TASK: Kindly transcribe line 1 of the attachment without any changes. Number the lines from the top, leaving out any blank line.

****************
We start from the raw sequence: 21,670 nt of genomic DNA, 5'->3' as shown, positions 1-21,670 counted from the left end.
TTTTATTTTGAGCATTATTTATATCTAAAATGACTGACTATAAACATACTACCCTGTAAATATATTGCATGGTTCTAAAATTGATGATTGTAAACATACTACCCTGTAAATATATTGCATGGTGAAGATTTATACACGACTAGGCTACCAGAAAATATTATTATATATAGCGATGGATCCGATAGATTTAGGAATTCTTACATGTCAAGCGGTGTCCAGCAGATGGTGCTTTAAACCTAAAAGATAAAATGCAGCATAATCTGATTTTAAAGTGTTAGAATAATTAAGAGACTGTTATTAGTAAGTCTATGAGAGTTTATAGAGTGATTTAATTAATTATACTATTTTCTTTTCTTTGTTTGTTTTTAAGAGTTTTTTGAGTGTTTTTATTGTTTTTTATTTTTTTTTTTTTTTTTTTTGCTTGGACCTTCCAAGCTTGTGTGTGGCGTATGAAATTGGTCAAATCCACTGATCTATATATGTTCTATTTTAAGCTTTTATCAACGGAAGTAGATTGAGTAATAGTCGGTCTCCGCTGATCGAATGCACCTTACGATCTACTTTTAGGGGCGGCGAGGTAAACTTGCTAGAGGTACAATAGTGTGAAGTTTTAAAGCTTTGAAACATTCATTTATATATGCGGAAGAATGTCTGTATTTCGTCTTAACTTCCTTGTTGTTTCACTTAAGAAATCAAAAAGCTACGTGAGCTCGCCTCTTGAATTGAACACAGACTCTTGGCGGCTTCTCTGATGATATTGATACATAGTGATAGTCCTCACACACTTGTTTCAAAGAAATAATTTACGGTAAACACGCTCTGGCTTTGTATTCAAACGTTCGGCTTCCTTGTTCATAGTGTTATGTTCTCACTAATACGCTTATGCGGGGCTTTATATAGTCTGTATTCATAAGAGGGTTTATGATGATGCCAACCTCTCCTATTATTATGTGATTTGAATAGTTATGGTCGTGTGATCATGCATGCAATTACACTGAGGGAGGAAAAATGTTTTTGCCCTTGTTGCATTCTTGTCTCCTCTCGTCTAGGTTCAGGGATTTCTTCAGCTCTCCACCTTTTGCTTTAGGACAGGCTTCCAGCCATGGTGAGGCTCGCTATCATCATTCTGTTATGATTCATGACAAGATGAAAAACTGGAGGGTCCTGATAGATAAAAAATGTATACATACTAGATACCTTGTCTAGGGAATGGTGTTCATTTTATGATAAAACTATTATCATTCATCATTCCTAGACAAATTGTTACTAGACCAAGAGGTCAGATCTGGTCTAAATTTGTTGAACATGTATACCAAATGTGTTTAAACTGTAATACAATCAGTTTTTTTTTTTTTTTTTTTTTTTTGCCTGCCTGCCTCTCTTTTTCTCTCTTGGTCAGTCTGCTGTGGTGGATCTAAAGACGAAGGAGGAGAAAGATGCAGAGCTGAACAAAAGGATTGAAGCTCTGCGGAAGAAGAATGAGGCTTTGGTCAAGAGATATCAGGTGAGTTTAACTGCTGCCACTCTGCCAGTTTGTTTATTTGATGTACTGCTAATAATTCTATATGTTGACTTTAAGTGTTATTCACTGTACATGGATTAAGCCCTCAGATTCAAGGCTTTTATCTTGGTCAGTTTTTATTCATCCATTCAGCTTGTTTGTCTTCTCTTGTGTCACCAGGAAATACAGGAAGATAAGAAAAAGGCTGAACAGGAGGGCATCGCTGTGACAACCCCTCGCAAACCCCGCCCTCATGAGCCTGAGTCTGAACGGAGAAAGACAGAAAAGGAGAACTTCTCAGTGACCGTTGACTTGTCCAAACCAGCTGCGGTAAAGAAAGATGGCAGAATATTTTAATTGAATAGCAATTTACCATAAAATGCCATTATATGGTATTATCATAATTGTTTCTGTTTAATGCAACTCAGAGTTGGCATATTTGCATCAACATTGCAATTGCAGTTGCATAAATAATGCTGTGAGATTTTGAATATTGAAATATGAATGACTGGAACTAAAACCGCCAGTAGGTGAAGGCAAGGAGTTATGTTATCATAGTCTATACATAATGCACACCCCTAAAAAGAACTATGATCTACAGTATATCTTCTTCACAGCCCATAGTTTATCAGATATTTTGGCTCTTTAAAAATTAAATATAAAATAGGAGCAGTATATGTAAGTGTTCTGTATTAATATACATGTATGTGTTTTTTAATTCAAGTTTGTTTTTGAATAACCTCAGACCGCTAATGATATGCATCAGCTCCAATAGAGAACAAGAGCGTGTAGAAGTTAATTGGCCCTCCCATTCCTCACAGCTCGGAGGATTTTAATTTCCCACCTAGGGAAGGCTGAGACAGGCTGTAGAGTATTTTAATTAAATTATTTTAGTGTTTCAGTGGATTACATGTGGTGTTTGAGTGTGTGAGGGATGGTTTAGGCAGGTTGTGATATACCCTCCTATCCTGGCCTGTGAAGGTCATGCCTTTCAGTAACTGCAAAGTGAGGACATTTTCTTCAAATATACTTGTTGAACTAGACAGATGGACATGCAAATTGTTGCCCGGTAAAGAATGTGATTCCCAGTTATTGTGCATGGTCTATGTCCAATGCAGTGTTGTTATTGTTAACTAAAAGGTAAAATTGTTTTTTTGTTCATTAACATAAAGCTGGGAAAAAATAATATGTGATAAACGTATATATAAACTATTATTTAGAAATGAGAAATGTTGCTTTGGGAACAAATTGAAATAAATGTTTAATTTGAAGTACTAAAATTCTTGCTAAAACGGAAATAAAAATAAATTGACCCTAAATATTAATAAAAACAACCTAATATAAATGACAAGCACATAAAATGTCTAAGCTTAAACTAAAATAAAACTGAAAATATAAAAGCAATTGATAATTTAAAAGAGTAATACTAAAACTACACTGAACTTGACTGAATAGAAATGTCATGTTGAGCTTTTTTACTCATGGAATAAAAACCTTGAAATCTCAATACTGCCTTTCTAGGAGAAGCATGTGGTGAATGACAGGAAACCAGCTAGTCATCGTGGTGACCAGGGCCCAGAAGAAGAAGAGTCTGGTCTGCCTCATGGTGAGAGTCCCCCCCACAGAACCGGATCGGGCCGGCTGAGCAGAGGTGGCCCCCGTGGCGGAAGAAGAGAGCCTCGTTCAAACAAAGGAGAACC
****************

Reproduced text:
We start from the raw sequence: 21,670 nt of genomic DNA, 5'->3' as shown, positions 1-21,670 counted from the left end.